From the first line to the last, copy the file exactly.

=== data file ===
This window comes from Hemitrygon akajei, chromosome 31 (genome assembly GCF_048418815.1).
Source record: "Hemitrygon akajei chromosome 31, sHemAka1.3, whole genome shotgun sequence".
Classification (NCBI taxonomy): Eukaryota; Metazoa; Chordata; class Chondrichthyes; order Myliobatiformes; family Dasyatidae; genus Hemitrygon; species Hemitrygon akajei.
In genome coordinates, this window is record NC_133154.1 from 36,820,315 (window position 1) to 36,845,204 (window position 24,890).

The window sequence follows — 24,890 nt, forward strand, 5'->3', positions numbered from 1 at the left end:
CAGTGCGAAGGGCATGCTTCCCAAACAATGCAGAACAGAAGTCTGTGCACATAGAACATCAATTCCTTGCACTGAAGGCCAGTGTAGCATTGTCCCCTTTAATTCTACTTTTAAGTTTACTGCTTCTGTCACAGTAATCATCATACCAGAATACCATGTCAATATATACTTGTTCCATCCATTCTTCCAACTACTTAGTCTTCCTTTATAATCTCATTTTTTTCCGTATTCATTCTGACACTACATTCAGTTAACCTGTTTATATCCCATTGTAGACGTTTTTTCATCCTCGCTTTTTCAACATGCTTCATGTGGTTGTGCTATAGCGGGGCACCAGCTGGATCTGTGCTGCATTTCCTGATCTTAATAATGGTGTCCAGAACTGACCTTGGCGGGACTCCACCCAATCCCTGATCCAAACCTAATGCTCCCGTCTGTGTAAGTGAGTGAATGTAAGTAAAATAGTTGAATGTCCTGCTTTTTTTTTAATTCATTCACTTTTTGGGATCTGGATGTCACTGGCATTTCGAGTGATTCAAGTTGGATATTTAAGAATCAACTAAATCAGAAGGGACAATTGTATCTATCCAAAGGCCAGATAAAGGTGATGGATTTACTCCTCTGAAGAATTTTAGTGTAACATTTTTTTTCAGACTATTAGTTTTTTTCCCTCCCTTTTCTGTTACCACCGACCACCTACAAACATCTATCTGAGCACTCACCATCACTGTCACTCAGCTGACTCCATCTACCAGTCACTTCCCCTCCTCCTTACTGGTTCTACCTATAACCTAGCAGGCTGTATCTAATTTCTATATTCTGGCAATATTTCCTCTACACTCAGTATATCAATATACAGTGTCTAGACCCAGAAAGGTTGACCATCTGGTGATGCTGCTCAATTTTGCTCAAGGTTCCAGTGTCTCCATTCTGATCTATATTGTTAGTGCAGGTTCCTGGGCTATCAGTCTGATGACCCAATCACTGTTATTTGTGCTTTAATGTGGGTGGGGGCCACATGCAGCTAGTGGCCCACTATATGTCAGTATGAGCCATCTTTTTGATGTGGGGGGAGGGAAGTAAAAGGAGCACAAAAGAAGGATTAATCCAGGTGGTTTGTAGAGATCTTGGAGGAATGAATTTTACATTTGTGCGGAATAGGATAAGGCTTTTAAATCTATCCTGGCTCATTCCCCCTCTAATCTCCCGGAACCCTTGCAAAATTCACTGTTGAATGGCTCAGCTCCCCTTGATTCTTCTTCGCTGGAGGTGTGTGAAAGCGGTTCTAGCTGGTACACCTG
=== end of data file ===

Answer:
This window comes from Hemitrygon akajei, chromosome 31 (genome assembly GCF_048418815.1).
Source record: "Hemitrygon akajei chromosome 31, sHemAka1.3, whole genome shotgun sequence".
Classification (NCBI taxonomy): Eukaryota; Metazoa; Chordata; class Chondrichthyes; order Myliobatiformes; family Dasyatidae; genus Hemitrygon; species Hemitrygon akajei.
In genome coordinates, this window is record NC_133154.1 from 36,820,315 (window position 1) to 36,845,204 (window position 24,890).

The window sequence follows — 24,890 nt, forward strand, 5'->3', positions numbered from 1 at the left end:
CAGTGCGAAGGGCATGCTTCCCAAACAATGCAGAACAGAAGTCTGTGCACATAGAACATCAATTCCTTGCACTGAAGGCCAGTGTAGCATTGTCCCCTTTAATTCTACTTTTAAGTTTACTGCTTCTGTCACAGTAATCATCATACCAGAATACCATGTCAATATATACTTGTTCCATCCATTCTTCCAACTACTTAGTCTTCCTTTATAATCTCATTTTTTTCCGTATTCATTCTGACACTACATTCAGTTAACCTGTTTATATCCCATTGTAGACGTTTTTTCATCCTCGCTTTTTCAACATGCTTCATGTGGTTGTGCTATAGCGGGGCACCAGCTGGATCTGTGCTGCATTTCCTGATCTTAATAATGGTGTCCAGAACTGACCTTGGCGGGACTCCACCCAATCCCTGATCCAAACCTAATGCTCCCGTCTGTGTAAGTGAGTGAATGTAAGTAAAATAGTTGAATGTCCTGCTTTTTTTTTAATTCATTCACTTTTTGGGATCTGGATGTCACTGGCATTTCGAGTGATTCAAGTTGGATATTTAAGAATCAACTAAATCAGAAGGGACAATTGTATCTATCCAAAGGCCAGATAAAGGTGATGGATTTACTCCTCTGAAGAATTTTAGTGTAACATTTTTTTTCAGACTATTAGTTTTTTTCCCTCCCTTTTCTGTTACCACCGACCACCTACAAACATCTATCTGAGCACTCACCATCACTGTCACTCAGCTGACTCCATCTACCAGTCACTTCCCCTCCTCCTTACTGGTTCTACCTATAACCTAGCAGGCTGTATCTAATTTCTATATTCTGGCAATATTTCCTCTACACTCAGTATATCAATATACAGTGTCTAGACCCAGAAAGGTTGACCATCTGGTGATGCTGCTCAATTTTGCTCAAGGTTCCAGTGTCTCCATTCTGATCTATATTGTTAGTGCAGGTTCCTGGGCTATCAGTCTGATGACCCAATCACTGTTATTTGTGCTTTAATGTGGGTGGGGGCCACATGCAGCTAGTGGCCCACTATATGTCAGTATGAGCCATCTTTTTGATGTGGGGGGAGGGAAGTAAAAGGAGCACAAAAGAAGGATTAATCCAGGTGGTTTGTAGAGATCTTGGAGGAATGAATTTTACATTTGTGCGGAATAGGATAAGGCTTTTAAATCTATCCTGGCTCATTCCCCCTCTAATCTCCCGGAACCCTTGCAAAATTCACTGTTGAATGGCTCAGCTCCCCTTGATTCTTCTTCGCTGGAGGTGTGTGAAAGCGGTTCTAGCTGGTACACCTG